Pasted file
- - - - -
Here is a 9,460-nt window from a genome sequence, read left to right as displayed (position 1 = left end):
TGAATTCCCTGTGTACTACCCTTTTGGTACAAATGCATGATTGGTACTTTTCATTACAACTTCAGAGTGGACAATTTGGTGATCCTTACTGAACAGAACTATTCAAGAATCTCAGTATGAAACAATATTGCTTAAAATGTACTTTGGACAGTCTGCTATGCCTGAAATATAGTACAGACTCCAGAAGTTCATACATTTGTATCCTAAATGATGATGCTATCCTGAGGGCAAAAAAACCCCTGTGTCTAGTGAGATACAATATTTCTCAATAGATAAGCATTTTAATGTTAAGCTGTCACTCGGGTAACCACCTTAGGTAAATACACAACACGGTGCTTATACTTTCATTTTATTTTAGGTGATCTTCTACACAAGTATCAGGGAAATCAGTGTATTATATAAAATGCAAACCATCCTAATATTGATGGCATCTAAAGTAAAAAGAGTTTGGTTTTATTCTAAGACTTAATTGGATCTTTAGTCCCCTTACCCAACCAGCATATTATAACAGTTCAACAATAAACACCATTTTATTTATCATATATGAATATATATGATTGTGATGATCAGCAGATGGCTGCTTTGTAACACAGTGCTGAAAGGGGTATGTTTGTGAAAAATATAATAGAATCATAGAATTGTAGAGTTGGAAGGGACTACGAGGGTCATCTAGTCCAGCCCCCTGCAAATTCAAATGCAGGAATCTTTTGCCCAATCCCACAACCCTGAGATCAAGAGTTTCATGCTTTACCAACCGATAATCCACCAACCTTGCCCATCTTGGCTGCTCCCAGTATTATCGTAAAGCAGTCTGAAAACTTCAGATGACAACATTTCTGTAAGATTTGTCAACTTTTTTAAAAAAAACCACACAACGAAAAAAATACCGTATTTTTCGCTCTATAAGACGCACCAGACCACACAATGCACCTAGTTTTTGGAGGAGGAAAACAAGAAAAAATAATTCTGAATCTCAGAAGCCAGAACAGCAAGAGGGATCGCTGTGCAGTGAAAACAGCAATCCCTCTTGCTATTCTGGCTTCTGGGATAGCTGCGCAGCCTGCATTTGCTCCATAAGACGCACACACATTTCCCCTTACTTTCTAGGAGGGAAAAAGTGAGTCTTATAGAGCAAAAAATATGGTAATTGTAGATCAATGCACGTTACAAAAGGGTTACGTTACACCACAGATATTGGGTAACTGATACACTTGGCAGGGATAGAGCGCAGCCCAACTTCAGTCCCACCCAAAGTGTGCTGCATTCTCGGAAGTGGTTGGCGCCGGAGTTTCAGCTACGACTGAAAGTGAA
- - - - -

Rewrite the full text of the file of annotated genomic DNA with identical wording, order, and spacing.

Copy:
Here is a 9,460-nt window from a genome sequence, read left to right as displayed (position 1 = left end):
TGAATTCCCTGTGTACTACCCTTTTGGTACAAATGCATGATTGGTACTTTTCATTACAACTTCAGAGTGGACAATTTGGTGATCCTTACTGAACAGAACTATTCAAGAATCTCAGTATGAAACAATATTGCTTAAAATGTACTTTGGACAGTCTGCTATGCCTGAAATATAGTACAGACTCCAGAAGTTCATACATTTGTATCCTAAATGATGATGCTATCCTGAGGGCAAAAAAACCCCTGTGTCTAGTGAGATACAATATTTCTCAATAGATAAGCATTTTAATGTTAAGCTGTCACTCGGGTAACCACCTTAGGTAAATACACAACACGGTGCTTATACTTTCATTTTATTTTAGGTGATCTTCTACACAAGTATCAGGGAAATCAGTGTATTATATAAAATGCAAACCATCCTAATATTGATGGCATCTAAAGTAAAAAGAGTTTGGTTTTATTCTAAGACTTAATTGGATCTTTAGTCCCCTTACCCAACCAGCATATTATAACAGTTCAACAATAAACACCATTTTATTTATCATATATGAATATATATGATTGTGATGATCAGCAGATGGCTGCTTTGTAACACAGTGCTGAAAGGGGTATGTTTGTGAAAAATATAATAGAATCATAGAATTGTAGAGTTGGAAGGGACTACGAGGGTCATCTAGTCCAGCCCCCTGCAAATTCAAATGCAGGAATCTTTTGCCCAATCCCACAACCCTGAGATCAAGAGTTTCATGCTTTACCAACCGATAATCCACCAACCTTGCCCATCTTGGCTGCTCCCAGTATTATCGTAAAGCAGTCTGAAAACTTCAGATGACAACATTTCTGTAAGATTTGTCAACTTTTTTAAAAAAAACCACACAACGAAAAAAATACCGTATTTTTCGCTCTATAAGACGCACCAGACCACACAATGCACCTAGTTTTTGGAGGAGGAAAACAAGAAAAAATAATTCTGAATCTCAGAAGCCAGAACAGCAAGAGGGATCGCTGTGCAGTGAAAACAGCAATCCCTCTTGCTATTCTGGCTTCTGGGATAGCTGCGCAGCCTGCATTTGCTCCATAAGACGCACACACATTTCCCCTTACTTTCTAGGAGGGAAAAAGTGAGTCTTATAGAGCAAAAAATATGGTAATTGTAGATCAATGCACGTTACAAAAGGGTTACGTTACACCACAGATATTGGGTAACTGATACACTTGGCAGGGATAGAGCGCAGCCCAACTTCAGTCCCACCCAAAGTGTGCTGCATTCTCGGAAGTGGTTGGCGCCGGAGTTTCAGCTACGACTGAAAGTGAA